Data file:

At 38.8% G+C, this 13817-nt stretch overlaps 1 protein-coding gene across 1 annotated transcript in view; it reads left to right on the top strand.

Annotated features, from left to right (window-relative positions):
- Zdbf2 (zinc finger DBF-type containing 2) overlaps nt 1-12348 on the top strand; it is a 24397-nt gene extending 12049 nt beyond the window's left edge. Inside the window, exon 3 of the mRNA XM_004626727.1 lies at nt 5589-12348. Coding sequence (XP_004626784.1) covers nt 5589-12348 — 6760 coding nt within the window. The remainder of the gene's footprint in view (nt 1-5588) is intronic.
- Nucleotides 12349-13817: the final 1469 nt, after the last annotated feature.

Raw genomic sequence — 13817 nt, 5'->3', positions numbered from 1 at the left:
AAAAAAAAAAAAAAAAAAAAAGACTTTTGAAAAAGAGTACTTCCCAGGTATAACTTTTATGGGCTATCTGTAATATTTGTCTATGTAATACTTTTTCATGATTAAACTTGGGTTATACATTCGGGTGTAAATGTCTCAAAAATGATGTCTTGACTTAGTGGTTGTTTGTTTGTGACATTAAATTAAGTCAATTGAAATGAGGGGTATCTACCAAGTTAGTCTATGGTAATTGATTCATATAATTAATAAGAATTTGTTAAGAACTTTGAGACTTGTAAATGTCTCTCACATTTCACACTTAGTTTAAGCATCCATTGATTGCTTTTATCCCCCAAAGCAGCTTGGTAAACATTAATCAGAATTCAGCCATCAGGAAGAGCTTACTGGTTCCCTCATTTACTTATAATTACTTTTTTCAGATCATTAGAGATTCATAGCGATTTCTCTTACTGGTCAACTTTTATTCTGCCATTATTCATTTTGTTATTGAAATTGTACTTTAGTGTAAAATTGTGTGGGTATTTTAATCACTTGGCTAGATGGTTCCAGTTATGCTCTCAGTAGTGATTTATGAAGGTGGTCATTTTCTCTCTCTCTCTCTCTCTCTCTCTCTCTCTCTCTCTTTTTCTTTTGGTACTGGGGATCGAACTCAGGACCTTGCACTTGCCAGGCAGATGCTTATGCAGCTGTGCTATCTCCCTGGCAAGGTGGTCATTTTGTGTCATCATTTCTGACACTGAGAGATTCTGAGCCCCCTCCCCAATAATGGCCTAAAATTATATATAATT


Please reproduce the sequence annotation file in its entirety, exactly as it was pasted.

At 38.8% G+C, this 13817-nt stretch overlaps 1 protein-coding gene across 1 annotated transcript in view; it reads left to right on the top strand.

Annotated features, from left to right (window-relative positions):
- Zdbf2 (zinc finger DBF-type containing 2) overlaps nt 1-12348 on the top strand; it is a 24397-nt gene extending 12049 nt beyond the window's left edge. Inside the window, exon 3 of the mRNA XM_004626727.1 lies at nt 5589-12348. Coding sequence (XP_004626784.1) covers nt 5589-12348 — 6760 coding nt within the window. The remainder of the gene's footprint in view (nt 1-5588) is intronic.
- Nucleotides 12349-13817: the final 1469 nt, after the last annotated feature.

Raw genomic sequence — 13817 nt, 5'->3', positions numbered from 1 at the left:
AAAAAAAAAAAAAAAAAAAAAGACTTTTGAAAAAGAGTACTTCCCAGGTATAACTTTTATGGGCTATCTGTAATATTTGTCTATGTAATACTTTTTCATGATTAAACTTGGGTTATACATTCGGGTGTAAATGTCTCAAAAATGATGTCTTGACTTAGTGGTTGTTTGTTTGTGACATTAAATTAAGTCAATTGAAATGAGGGGTATCTACCAAGTTAGTCTATGGTAATTGATTCATATAATTAATAAGAATTTGTTAAGAACTTTGAGACTTGTAAATGTCTCTCACATTTCACACTTAGTTTAAGCATCCATTGATTGCTTTTATCCCCCAAAGCAGCTTGGTAAACATTAATCAGAATTCAGCCATCAGGAAGAGCTTACTGGTTCCCTCATTTACTTATAATTACTTTTTTCAGATCATTAGAGATTCATAGCGATTTCTCTTACTGGTCAACTTTTATTCTGCCATTATTCATTTTGTTATTGAAATTGTACTTTAGTGTAAAATTGTGTGGGTATTTTAATCACTTGGCTAGATGGTTCCAGTTATGCTCTCAGTAGTGATTTATGAAGGTGGTCATTTTCTCTCTCTCTCTCTCTCTCTCTCTCTCTCTCTCTCTTTTTCTTTTGGTACTGGGGATCGAACTCAGGACCTTGCACTTGCCAGGCAGATGCTTATGCAGCTGTGCTATCTCCCTGGCAAGGTGGTCATTTTGTGTCATCATTTCTGACACTGAGAGATTCTGAGCCCCCTCCCCAATAATGGCCTAAAATTATATATAATT